Birth Defects: Know the Facts

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When you’re pregnant, being in good health and receiving routine prenatal care can help prevent birth defects from developing. But some birth defects develop regardless of your health.

Birth defects are health conditions that are present when a baby is born. They occur in about 3 percent of all pregnancies. 

“Many birth defects can be diagnosed before birth, but some may not be diagnosed until after the baby is born, or later when there is a problem in development,” says David McKenna, MD, a maternal-fetal medicine specialist with Perinatal Partners. 

About half of birth defects are considered minor, requiring minimal medical attention. The other half are considered major and can require extensive care throughout life. Birth defects can be caused by chromosomal abnormalities, genetic conditions or multiple contributing factors. Any organ system can be affected by birth defect, but the heart is the most common.

Other common birth defects include cleft lip, cleft palate and spina bifida.

Screening for Birth Defects

A screening is a test that can show how likely your baby may be born with a certain health condition. Making a diagnosis typically requires additional tests beyond the screening. Screenings for certain conditions are routinely offered during regular prenatal care. “Even if a pregnant woman has no risk factors for birth defects, the standard is to offer all women some screening for birth defects,” Dr. McKenna says.

Certain high-risk conditions or behaviors, such as drinking while pregnant, raise the risk of having a baby with a birth defect. But about half of birth defects occur in pregnancies with no risk factors.

Talk with your doctor or health care provider about available screenings and which are appropriate for you. It is your choice whether to have screenings performed.

Making a Prenatal Diagnosis

Birth Defects small

In some cases, a birth defect can be diagnosed before your baby is born, using ultrasound or other tests. Early diagnosis can be of value to:

  • Give you time to prepare for a baby who may require special care. Many families appreciate the time to learn about the condition and how to manage it.
  • Help your medical team prepare for treating your baby at birth. This is especially true in cases that might require surgery soon after birth.
  • Allow your doctor to investigate the possible cause of the birth defect, as birth defects often are not isolated, one-time incidents, according to Dr. McKenna. 
  • Aid in pregnancy and delivery planning, including interventions such as cesarean section. 
  • Increase the chances of better health outcomes for your baby.

While an obstetrician can provide initial pregnancy screening, diagnosis of more complex conditions may require a referral to a specially trained maternal-fetal medicine specialist. 

Certain high-risk conditions or behaviors, such as drinking while pregnant, raise the risk of having a baby with a birth defect. But about half of birth defects occur in pregnancies with no risk factors.

Genetic Testing and Counseling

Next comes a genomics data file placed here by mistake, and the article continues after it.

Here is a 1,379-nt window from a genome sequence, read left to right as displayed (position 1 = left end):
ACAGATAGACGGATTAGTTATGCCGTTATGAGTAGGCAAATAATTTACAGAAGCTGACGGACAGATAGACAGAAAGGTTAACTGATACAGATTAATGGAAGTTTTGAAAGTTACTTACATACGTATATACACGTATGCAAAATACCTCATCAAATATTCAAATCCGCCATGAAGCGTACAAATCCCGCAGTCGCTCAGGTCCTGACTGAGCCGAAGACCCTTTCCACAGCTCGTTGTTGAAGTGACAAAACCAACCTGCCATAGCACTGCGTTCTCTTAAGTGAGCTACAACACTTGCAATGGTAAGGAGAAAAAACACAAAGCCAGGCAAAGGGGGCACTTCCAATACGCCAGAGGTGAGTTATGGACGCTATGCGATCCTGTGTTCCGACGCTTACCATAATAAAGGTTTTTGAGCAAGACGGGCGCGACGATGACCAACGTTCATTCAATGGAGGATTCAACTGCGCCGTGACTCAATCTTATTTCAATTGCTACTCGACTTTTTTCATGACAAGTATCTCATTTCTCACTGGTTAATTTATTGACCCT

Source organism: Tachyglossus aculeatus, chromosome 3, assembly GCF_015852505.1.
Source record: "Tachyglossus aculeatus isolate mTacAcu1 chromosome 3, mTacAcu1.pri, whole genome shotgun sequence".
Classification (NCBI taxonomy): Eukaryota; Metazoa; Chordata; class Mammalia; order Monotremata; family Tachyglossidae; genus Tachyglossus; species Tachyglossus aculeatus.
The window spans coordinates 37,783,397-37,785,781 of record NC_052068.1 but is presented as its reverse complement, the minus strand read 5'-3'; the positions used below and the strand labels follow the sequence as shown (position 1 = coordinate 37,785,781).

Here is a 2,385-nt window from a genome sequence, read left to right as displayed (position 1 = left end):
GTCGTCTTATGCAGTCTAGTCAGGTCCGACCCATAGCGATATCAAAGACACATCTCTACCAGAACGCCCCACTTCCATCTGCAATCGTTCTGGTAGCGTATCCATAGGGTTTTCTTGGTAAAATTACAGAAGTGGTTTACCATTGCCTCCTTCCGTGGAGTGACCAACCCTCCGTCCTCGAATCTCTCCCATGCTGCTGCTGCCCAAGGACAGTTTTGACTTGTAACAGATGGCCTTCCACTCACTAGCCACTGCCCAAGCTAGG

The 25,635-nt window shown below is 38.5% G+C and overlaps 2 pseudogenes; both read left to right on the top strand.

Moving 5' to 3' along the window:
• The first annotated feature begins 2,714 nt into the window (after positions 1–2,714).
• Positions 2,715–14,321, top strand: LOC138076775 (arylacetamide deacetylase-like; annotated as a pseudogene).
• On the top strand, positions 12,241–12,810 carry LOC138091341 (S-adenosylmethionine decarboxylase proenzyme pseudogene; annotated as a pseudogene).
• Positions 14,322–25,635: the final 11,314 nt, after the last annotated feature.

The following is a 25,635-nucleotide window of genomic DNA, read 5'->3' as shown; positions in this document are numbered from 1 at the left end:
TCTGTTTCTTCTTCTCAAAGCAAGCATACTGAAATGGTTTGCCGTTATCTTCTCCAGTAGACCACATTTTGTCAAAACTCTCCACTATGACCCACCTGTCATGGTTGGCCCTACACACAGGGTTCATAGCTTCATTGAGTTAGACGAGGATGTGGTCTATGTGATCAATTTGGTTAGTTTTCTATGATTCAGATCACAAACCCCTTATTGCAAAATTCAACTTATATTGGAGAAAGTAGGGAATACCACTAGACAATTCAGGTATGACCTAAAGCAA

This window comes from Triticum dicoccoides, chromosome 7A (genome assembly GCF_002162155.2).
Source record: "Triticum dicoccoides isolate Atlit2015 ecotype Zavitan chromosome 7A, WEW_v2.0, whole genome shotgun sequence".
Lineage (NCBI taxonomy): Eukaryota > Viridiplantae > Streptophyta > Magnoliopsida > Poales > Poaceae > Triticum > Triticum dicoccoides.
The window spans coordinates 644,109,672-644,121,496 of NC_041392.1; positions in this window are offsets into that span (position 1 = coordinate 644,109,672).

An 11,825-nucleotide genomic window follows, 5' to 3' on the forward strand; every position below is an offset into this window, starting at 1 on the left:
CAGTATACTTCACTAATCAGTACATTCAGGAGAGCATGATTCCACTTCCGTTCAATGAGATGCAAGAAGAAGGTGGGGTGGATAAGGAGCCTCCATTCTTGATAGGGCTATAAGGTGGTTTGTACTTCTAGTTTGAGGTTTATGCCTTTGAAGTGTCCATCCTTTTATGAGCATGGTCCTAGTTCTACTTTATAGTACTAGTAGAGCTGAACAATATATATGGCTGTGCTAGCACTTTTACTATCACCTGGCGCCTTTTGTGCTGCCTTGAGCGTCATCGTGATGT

Before or after you become pregnant, take a close look at your family health history. Does it include a birth defect, developmental disability, newborn screening disorder or genetic disease? If so, you could have a higher chance of having a baby with this condition.

Take the health history of both parents into consideration. Talk to your doctor or health care provider about any concerns. With advances in technology, many screening and diagnostic tests can be quite complicated, so it may be best to have a consultation with a professional genetic counselor. 

A genetic counselor will review your health history, explain the details to help you decide whether to have genetic testing done, and help choose the best test for you. Especially with the more complicated tests, it’s essential to fully understand the implications of a positive or negative test result prior to having the test. Genetic testing can show whether the baby’s parents or the baby are carriers of genes for certain inherited diseases. The test results may affect your pregnancy planning.

“Some pregnancy screenings can be quite complex, depending on risk factors,” explains Dr. McKenna. “Because of that, formal genetic counseling with a certified genetic counselor is often best.”

Is There Anything I Can Do to Prevent Birth Defects?

Take the following steps during your pregnancy to lower the risk of birth defects:

  • Get prenatal care throughout your pregnancy. Schedule an appointment with a doctor or health care provider as soon as you know you’re pregnant.
  • Take good care of yourself. Being healthy before pregnancy doesn’t guarantee you’ll avoid problems while carrying your baby, but it will reduce your risks.
  • Take a prenatal vitamin that contains folic acid prior to conception and throughout pregnancy.
  • Talk to your doctor about any medications you’re taking, and before starting any new medications while pregnant. 
  • Be aware of viruses that can affect pregnancy, such as cytomegalovirus (CMV) and Zika, and take precautions to protect yourself from exposure.
  • Do not smoke, drink alcohol or use drugs.
  • Keep up with your vaccinations. However, avoid any that contain a live virus such as rubella, or the nasal flu vaccine. Killed viruses and other viral immunization preparations should be safe. The Centers for Disease Control and Prevention (CDC) recommends that women receive a whooping cough (pertussis) and flu vaccine during each pregnancy to help protect you and your baby.

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